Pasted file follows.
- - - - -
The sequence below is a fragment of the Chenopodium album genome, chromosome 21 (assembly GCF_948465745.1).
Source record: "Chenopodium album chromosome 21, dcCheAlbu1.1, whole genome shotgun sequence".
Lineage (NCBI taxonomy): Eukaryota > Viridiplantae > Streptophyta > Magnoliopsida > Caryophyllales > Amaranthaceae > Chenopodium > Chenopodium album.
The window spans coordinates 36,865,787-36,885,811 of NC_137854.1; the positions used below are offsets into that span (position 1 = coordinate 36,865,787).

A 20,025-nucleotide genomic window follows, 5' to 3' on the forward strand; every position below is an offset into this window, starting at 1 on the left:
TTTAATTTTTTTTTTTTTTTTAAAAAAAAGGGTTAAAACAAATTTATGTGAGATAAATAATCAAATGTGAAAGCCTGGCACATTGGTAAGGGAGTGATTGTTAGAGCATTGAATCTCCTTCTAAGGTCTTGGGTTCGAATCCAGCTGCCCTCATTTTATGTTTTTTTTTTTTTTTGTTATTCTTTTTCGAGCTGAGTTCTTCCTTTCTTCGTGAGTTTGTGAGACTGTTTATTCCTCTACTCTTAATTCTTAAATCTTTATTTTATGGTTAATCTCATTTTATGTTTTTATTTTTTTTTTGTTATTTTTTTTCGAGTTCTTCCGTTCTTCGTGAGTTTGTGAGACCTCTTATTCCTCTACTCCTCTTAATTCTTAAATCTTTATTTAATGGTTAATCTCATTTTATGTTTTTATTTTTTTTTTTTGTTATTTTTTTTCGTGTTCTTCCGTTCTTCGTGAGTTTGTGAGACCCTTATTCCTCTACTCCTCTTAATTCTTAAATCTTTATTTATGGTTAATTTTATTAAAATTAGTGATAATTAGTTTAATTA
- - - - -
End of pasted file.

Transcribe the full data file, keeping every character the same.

The sequence below is a fragment of the Chenopodium album genome, chromosome 21 (assembly GCF_948465745.1).
Source record: "Chenopodium album chromosome 21, dcCheAlbu1.1, whole genome shotgun sequence".
Lineage (NCBI taxonomy): Eukaryota > Viridiplantae > Streptophyta > Magnoliopsida > Caryophyllales > Amaranthaceae > Chenopodium > Chenopodium album.
The window spans coordinates 36,865,787-36,885,811 of NC_137854.1; the positions used below are offsets into that span (position 1 = coordinate 36,865,787).

A 20,025-nucleotide genomic window follows, 5' to 3' on the forward strand; every position below is an offset into this window, starting at 1 on the left:
TTTAATTTTTTTTTTTTTTTTAAAAAAAAGGGTTAAAACAAATTTATGTGAGATAAATAATCAAATGTGAAAGCCTGGCACATTGGTAAGGGAGTGATTGTTAGAGCATTGAATCTCCTTCTAAGGTCTTGGGTTCGAATCCAGCTGCCCTCATTTTATGTTTTTTTTTTTTTTTGTTATTCTTTTTCGAGCTGAGTTCTTCCTTTCTTCGTGAGTTTGTGAGACTGTTTATTCCTCTACTCTTAATTCTTAAATCTTTATTTTATGGTTAATCTCATTTTATGTTTTTATTTTTTTTTTGTTATTTTTTTTCGAGTTCTTCCGTTCTTCGTGAGTTTGTGAGACCTCTTATTCCTCTACTCCTCTTAATTCTTAAATCTTTATTTAATGGTTAATCTCATTTTATGTTTTTATTTTTTTTTTTTGTTATTTTTTTTCGTGTTCTTCCGTTCTTCGTGAGTTTGTGAGACCCTTATTCCTCTACTCCTCTTAATTCTTAAATCTTTATTTATGGTTAATTTTATTAAAATTAGTGATAATTAGTTTAATTA